Numbers define our lives. How many bedrooms we have in our homes. How many times it took us to pass our driving test. How many husbands we’ve had. And so on. One stat apparently means far more than any other, though: how many people we’ve slept with. To many, this may seem like a juvenile figure to monitor (even though plenty of grown adults keep a list on their phones). But regardless of whether it’s something you officially track, I’ll bet you’re familiar with your number. Because for many of us it’s a number to which we still attach a substantial degree of meaning.

Over the weekend, a woman wrote into “The Midults” advice column in The Daily Telegraph expressing concern at the number of men she’d been with. “I wish I hadn’t slept with so many men,” she wrote. “I am in my mid-forties and have been with a lovely man for many years and I am suddenly haunted by all the bodies I have encountered, particularly as most of the sex was very unsatisfying. I don’t know why I’m suddenly bothered by it.”

In the response, writers Annabel Rivkin and Emilie McMeekan ascertained that this woman had “partied hard” in her youth. They also assured the correspondent that societal expectations should not lead her to prescribe any amount of shame to her sexual past. Indeed, they shouldn’t. But it’s often not that simple, particularly for women. “We still have such an archaic view of how we approach this topic,” says Emma-Louise Boynton, founder and host of Sex Talks. “It feels like there’s so much judgement placed on women for having a so-called ‘higher body count’ whereas for men it’s a sense of pride as opposed to something to be ashamed of.”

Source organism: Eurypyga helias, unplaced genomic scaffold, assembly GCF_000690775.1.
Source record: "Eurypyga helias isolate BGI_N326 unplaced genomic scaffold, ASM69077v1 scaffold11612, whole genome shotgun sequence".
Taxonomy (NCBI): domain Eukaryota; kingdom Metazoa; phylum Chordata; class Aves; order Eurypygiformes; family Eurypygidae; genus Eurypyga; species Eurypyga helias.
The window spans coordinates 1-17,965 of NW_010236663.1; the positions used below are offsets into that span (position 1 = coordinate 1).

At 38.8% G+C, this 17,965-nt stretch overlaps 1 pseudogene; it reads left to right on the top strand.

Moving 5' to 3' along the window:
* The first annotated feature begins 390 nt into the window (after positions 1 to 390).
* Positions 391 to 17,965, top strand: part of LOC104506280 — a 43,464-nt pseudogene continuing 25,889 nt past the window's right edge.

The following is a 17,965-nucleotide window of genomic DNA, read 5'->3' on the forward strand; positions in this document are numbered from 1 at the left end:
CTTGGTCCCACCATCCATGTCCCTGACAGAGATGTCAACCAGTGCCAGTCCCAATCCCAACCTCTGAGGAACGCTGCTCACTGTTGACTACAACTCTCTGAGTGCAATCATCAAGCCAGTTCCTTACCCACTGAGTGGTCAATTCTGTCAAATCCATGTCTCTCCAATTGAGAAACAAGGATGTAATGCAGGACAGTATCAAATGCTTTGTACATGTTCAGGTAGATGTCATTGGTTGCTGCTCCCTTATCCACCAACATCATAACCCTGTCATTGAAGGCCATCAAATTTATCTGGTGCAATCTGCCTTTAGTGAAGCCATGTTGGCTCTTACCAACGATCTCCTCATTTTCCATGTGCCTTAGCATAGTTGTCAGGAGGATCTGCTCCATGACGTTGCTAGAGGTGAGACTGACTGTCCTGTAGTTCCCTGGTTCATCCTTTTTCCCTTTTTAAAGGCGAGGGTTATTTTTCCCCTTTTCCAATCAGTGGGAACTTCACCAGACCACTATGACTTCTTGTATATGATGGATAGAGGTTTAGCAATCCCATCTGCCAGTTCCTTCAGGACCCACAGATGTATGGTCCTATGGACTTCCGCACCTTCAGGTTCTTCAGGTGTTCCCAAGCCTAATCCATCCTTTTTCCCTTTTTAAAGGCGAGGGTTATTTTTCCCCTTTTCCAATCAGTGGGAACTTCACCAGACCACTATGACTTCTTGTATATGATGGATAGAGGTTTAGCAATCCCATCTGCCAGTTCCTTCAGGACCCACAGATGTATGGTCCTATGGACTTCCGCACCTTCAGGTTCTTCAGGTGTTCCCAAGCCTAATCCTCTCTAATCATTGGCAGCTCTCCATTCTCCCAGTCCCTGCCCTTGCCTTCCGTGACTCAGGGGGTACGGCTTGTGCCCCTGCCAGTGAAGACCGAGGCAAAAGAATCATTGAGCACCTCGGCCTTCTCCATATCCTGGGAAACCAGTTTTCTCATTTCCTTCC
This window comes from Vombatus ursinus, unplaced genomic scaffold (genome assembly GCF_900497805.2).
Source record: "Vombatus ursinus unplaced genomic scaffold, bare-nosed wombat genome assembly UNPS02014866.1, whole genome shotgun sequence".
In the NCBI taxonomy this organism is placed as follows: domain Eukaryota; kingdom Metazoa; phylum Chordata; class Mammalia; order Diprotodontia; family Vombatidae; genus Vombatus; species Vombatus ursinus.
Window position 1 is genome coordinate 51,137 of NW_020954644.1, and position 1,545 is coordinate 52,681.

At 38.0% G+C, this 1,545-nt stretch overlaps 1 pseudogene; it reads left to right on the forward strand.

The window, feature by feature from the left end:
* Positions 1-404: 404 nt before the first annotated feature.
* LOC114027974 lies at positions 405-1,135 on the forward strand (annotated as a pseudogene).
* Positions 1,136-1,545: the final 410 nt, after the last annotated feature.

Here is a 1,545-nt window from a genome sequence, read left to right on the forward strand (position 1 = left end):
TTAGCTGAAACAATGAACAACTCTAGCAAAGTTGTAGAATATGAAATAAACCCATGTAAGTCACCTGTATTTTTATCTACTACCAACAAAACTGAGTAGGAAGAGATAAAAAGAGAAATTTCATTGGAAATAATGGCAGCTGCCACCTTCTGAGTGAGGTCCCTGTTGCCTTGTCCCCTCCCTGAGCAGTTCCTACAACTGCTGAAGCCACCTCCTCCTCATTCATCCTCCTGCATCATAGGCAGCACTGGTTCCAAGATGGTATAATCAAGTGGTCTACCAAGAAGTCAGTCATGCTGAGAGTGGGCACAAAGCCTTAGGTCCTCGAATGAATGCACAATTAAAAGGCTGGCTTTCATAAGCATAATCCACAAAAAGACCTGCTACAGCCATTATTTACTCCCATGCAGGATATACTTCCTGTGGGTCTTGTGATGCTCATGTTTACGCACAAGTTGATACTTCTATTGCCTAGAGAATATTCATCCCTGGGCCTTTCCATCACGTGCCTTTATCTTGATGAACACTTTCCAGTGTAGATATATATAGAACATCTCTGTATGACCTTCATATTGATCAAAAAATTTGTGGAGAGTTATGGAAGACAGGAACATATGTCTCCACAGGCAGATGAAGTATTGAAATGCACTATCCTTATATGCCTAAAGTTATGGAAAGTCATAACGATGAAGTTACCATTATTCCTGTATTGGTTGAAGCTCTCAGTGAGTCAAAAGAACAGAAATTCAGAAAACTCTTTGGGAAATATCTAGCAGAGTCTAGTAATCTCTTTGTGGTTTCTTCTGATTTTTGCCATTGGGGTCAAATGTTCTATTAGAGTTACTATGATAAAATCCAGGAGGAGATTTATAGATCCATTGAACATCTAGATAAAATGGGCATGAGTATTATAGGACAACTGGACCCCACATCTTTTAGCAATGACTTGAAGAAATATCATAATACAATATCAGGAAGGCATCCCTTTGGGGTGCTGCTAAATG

This discrepancy is as old as time. It’s the Madonna-whore complex to a tee: women who have the audacity to have a sense of themselves as sexual beings fall into the latter category, while those pretending not to fit neatly in the former. It’s something we’ve seen play out most obviously on ITV2’s Love Island, the reality TV dating show. Season after season, the show has featured a variation of the same game that would see the male and female contestants guess how many people one another had slept with. In textbook fashion, the men who’d slept with many people were rewarded with laughs and jeers. The women with similar “body counts” were highly scrutinised, and often in those terms (“I can’t believe her body count”) – which served only to exacerbate the violence of their judgement.

Too much?: ‘How many times a month is considered normal? How many sexual partners is considered normal?’


“The feeling of shame associated with sleeping with too many people often stems from arguably outdated societal norms, cultural values, and gender stereotypes,” says psychologist Dr Louise Goddard-Crawley. “Historically, women have been more heavily stigmatised for engaging in multiple sexual relationships compared to men. This double standard perpetuates the notion that women should be sexually modest and reserved, while men are encouraged to pursue sexual conquests. Consequently, women who deviate from these expectations may internalise feelings of shame or judgement, impacting their self-worth and psychological wellbeing.”